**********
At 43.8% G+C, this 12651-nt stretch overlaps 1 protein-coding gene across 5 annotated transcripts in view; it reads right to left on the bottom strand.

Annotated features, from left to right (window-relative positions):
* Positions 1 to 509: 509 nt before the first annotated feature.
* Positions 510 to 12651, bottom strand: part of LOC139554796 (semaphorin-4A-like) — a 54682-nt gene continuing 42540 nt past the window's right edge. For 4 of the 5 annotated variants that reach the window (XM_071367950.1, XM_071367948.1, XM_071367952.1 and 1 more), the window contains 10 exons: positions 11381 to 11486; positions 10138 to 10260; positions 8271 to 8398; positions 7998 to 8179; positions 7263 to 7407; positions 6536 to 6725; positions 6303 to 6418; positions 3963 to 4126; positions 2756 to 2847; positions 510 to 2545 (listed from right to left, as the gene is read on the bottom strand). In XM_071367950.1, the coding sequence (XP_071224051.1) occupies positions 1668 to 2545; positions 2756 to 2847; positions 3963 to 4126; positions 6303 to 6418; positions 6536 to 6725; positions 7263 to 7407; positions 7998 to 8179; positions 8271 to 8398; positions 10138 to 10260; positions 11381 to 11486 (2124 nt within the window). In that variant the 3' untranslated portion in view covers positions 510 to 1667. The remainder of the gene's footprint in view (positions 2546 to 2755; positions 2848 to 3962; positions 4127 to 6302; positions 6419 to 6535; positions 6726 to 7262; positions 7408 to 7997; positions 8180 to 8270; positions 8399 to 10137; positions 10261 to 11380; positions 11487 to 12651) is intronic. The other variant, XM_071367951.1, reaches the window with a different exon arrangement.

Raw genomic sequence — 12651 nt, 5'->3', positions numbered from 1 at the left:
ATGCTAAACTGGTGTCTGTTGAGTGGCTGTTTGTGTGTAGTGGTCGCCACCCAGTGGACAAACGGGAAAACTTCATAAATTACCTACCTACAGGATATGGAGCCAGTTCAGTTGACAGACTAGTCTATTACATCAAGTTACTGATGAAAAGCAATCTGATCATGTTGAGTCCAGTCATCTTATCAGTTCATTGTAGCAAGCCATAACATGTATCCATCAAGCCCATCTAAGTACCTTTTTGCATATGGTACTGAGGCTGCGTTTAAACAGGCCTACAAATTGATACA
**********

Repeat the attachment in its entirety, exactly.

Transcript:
At 43.8% G+C, this 12651-nt stretch overlaps 1 protein-coding gene across 5 annotated transcripts in view; it reads right to left on the bottom strand.

Annotated features, from left to right (window-relative positions):
* Positions 1 to 509: 509 nt before the first annotated feature.
* Positions 510 to 12651, bottom strand: part of LOC139554796 (semaphorin-4A-like) — a 54682-nt gene continuing 42540 nt past the window's right edge. For 4 of the 5 annotated variants that reach the window (XM_071367950.1, XM_071367948.1, XM_071367952.1 and 1 more), the window contains 10 exons: positions 11381 to 11486; positions 10138 to 10260; positions 8271 to 8398; positions 7998 to 8179; positions 7263 to 7407; positions 6536 to 6725; positions 6303 to 6418; positions 3963 to 4126; positions 2756 to 2847; positions 510 to 2545 (listed from right to left, as the gene is read on the bottom strand). In XM_071367950.1, the coding sequence (XP_071224051.1) occupies positions 1668 to 2545; positions 2756 to 2847; positions 3963 to 4126; positions 6303 to 6418; positions 6536 to 6725; positions 7263 to 7407; positions 7998 to 8179; positions 8271 to 8398; positions 10138 to 10260; positions 11381 to 11486 (2124 nt within the window). In that variant the 3' untranslated portion in view covers positions 510 to 1667. The remainder of the gene's footprint in view (positions 2546 to 2755; positions 2848 to 3962; positions 4127 to 6302; positions 6419 to 6535; positions 6726 to 7262; positions 7408 to 7997; positions 8180 to 8270; positions 8399 to 10137; positions 10261 to 11380; positions 11487 to 12651) is intronic. The other variant, XM_071367951.1, reaches the window with a different exon arrangement.

Raw genomic sequence — 12651 nt, 5'->3', positions numbered from 1 at the left:
ATGCTAAACTGGTGTCTGTTGAGTGGCTGTTTGTGTGTAGTGGTCGCCACCCAGTGGACAAACGGGAAAACTTCATAAATTACCTACCTACAGGATATGGAGCCAGTTCAGTTGACAGACTAGTCTATTACATCAAGTTACTGATGAAAAGCAATCTGATCATGTTGAGTCCAGTCATCTTATCAGTTCATTGTAGCAAGCCATAACATGTATCCATCAAGCCCATCTAAGTACCTTTTTGCATATGGTACTGAGGCTGCGTTTAAACAGGCCTACAAATTGATACA